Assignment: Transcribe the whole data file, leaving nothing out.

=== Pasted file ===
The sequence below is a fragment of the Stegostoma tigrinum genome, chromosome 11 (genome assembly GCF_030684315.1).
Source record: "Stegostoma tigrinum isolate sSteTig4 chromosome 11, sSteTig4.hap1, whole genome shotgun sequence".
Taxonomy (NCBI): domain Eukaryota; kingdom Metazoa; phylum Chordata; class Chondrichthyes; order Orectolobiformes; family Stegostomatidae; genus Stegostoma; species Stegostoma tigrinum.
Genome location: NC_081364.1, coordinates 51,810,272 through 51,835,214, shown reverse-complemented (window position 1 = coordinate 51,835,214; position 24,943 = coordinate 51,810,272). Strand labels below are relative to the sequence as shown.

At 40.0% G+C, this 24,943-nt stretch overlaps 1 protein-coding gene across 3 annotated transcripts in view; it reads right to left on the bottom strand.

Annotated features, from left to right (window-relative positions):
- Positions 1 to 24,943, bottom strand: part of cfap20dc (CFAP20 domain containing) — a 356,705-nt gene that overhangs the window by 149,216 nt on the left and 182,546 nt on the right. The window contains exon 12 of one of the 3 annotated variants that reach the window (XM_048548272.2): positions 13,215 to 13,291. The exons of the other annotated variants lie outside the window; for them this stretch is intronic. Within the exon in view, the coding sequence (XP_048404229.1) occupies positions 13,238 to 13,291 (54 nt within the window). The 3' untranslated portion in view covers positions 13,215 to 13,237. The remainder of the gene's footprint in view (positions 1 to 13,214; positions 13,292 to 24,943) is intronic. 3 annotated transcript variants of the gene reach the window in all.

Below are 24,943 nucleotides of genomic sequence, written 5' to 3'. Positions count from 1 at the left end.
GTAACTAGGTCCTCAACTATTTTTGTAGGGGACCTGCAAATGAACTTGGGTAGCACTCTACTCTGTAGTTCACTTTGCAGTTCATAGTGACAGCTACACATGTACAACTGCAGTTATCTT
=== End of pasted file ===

The sequence below is a fragment of the Stegostoma tigrinum genome, chromosome 11 (genome assembly GCF_030684315.1).
Source record: "Stegostoma tigrinum isolate sSteTig4 chromosome 11, sSteTig4.hap1, whole genome shotgun sequence".
Taxonomy (NCBI): domain Eukaryota; kingdom Metazoa; phylum Chordata; class Chondrichthyes; order Orectolobiformes; family Stegostomatidae; genus Stegostoma; species Stegostoma tigrinum.
Genome location: NC_081364.1, coordinates 51,810,272 through 51,835,214, shown reverse-complemented (window position 1 = coordinate 51,835,214; position 24,943 = coordinate 51,810,272). Strand labels below are relative to the sequence as shown.

At 40.0% G+C, this 24,943-nt stretch overlaps 1 protein-coding gene across 3 annotated transcripts in view; it reads right to left on the bottom strand.

Annotated features, from left to right (window-relative positions):
- Positions 1 to 24,943, bottom strand: part of cfap20dc (CFAP20 domain containing) — a 356,705-nt gene that overhangs the window by 149,216 nt on the left and 182,546 nt on the right. The window contains exon 12 of one of the 3 annotated variants that reach the window (XM_048548272.2): positions 13,215 to 13,291. The exons of the other annotated variants lie outside the window; for them this stretch is intronic. Within the exon in view, the coding sequence (XP_048404229.1) occupies positions 13,238 to 13,291 (54 nt within the window). The 3' untranslated portion in view covers positions 13,215 to 13,237. The remainder of the gene's footprint in view (positions 1 to 13,214; positions 13,292 to 24,943) is intronic. 3 annotated transcript variants of the gene reach the window in all.

Below are 24,943 nucleotides of genomic sequence, written 5' to 3'. Positions count from 1 at the left end.
GTAACTAGGTCCTCAACTATTTTTGTAGGGGACCTGCAAATGAACTTGGGTAGCACTCTACTCTGTAGTTCACTTTGCAGTTCATAGTGACAGCTACACATGTACAACTGCAGTTATCTT